President Alpha Condé’s unwillingness to give up power set the stage for a military takeover on 5 September. In this Q&A, Crisis Group experts Vincent Foucher and Rinaldo Depagne show how this latest coup d’état is part of a worrying trend in West Africa.
Under mounting street pressure and lack of agreement with regional body ECOWAS over transition’s duration, ruling junta dissolved main opposition coalition, replaced PM and revamped cabinet. Following several anti-junta protests since June, Justice Minister Charles Wright 2 Aug directed public prosecutor’s office to begin legal proceedings against coalition of political parties, trade unions and civil society groups, National Front for the Defence of the Constitution (FNDC), on charges of “defamation”, “dissemination of false information likely to endanger public peace and security”, and “complicity of murder”. Interim govt 6 Aug dissolved FNDC by decree, citing threat to “national unity, public peace and cohabitation”. Despite regional bloc Economic Community of West African States (ECOWAS) 15 Aug dispatching official to meet with FNDC in effort to appease tensions, some clashes 17 Aug erupted between law enforcement and youths on outskirts of capital Conakry, reportedly leaving two dead, a few dozen injured or arrested. ECOWAS-appointed mediator, Benin’s former President Boni Yayi, 21-27 Aug visited capital Conakry to rekindle negotiations with junta leaders on transition’s duration and facilitate political dialogue between junta, political parties and civil society; upon departure, Boni said parties will continue discussions “in order to agree on a timetable and content for the transition that is accepted by all”. At ECOWAS’ request, FNDC 26 Aug reportedly suspended protests scheduled in Conakry for 29 Aug and 4 Sept, but maintained nationwide demonstration planned on 5 Sept. Meanwhile, PM Mohamed Béavogui, who has been in Italy since mid-July, 12 Aug said he would return to Guinea once his medical condition improves. Amid rumours that his absence stems from disagreements with interim President Col Doumbouya over transition timeline, latter 20 Aug appointed acting PM Bernard Gomou to permanently fill PM position as Béavogui’s replacement. Doumbouya same day also reshuffled cabinet ahead of first anniversary of 5 Sept putsch that overthrew former President Condé.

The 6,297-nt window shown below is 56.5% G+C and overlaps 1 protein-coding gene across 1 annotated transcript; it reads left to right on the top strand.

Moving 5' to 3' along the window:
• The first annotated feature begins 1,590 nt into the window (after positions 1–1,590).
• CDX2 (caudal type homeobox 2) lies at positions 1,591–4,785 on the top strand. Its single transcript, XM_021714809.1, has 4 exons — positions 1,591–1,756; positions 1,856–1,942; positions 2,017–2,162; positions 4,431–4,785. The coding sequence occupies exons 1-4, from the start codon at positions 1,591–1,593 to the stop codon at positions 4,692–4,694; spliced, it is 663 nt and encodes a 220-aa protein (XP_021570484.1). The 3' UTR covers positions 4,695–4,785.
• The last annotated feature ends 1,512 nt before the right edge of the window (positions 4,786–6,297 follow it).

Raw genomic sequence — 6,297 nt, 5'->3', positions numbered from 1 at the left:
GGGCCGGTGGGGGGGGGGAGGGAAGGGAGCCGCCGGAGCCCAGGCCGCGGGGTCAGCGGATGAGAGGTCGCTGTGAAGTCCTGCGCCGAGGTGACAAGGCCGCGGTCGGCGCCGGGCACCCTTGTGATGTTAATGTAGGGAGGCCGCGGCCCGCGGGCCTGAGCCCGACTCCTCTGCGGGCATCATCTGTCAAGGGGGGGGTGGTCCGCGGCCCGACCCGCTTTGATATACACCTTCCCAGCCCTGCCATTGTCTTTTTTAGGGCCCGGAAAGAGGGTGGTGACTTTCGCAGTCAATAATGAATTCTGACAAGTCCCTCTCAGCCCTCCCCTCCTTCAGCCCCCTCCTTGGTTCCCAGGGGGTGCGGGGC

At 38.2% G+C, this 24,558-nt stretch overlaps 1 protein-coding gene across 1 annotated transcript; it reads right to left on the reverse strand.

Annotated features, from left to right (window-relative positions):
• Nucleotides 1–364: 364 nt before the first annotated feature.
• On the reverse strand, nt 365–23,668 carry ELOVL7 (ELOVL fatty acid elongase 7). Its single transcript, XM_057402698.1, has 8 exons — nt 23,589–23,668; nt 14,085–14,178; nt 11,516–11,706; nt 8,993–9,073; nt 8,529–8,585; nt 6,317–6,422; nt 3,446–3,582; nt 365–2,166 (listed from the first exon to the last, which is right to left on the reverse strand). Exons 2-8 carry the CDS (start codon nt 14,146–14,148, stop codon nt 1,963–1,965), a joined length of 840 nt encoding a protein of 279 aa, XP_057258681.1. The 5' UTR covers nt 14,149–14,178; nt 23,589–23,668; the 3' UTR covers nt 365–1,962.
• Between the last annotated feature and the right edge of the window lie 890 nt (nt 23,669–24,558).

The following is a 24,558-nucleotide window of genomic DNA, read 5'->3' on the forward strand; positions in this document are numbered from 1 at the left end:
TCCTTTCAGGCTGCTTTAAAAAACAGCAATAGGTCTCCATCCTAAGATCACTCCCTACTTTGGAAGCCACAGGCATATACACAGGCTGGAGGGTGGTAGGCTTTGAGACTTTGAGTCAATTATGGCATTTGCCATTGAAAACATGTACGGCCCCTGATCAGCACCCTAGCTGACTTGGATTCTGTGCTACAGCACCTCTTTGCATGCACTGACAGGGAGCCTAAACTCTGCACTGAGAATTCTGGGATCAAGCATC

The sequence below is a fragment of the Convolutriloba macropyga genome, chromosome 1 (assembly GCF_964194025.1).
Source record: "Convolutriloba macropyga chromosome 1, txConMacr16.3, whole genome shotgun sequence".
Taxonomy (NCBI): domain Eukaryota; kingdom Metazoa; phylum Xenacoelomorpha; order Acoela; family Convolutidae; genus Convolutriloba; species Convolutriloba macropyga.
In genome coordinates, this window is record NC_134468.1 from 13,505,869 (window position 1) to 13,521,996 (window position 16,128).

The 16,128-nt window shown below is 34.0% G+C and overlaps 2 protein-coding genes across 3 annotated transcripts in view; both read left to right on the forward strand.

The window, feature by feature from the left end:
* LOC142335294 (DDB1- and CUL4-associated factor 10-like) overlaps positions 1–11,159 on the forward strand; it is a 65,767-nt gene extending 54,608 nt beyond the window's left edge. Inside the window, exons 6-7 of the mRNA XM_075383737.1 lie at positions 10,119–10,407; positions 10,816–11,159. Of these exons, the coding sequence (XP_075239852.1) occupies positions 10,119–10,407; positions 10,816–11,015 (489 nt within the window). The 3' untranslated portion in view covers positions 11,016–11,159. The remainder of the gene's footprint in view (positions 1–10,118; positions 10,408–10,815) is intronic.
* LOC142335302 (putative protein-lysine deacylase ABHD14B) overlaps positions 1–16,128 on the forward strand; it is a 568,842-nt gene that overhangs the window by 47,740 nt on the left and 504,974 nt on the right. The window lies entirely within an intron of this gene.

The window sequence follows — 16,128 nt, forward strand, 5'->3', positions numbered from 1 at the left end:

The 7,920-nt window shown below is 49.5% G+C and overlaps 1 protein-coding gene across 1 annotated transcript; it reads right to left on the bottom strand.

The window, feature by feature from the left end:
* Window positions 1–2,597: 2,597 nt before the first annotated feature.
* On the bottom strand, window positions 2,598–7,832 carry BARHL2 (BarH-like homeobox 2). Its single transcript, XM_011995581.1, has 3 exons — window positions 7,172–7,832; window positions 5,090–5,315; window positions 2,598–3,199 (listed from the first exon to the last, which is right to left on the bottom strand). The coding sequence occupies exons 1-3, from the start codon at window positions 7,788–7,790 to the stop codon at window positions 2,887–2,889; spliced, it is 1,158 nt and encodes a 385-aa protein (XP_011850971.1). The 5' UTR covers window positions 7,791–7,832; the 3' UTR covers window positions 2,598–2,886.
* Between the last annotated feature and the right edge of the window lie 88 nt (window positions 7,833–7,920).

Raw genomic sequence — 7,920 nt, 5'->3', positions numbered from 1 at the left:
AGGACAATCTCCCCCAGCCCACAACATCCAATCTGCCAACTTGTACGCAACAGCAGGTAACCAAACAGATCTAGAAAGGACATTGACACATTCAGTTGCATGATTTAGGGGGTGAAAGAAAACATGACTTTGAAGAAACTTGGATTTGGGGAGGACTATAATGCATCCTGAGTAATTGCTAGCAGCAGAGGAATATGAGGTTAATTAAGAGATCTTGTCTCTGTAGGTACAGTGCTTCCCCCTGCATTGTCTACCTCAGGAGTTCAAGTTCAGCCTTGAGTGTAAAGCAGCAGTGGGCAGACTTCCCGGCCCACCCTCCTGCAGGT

Guinea approaches the second free presidential election in its history under difficult circumstances. Unless the government convenes a serious dialogue with the opposition, it risks electoral violence and exacerbating ethnic divisions.
Vincent Foucher, Crisis Group’s West Africa Senior Analyst, draws attention to the complex and problematic electoral process in Guinea, now faced with the additional threat of the Ebola epidemic, causing tensions between the government and the opposition party in agreeing a date for upcoming elections.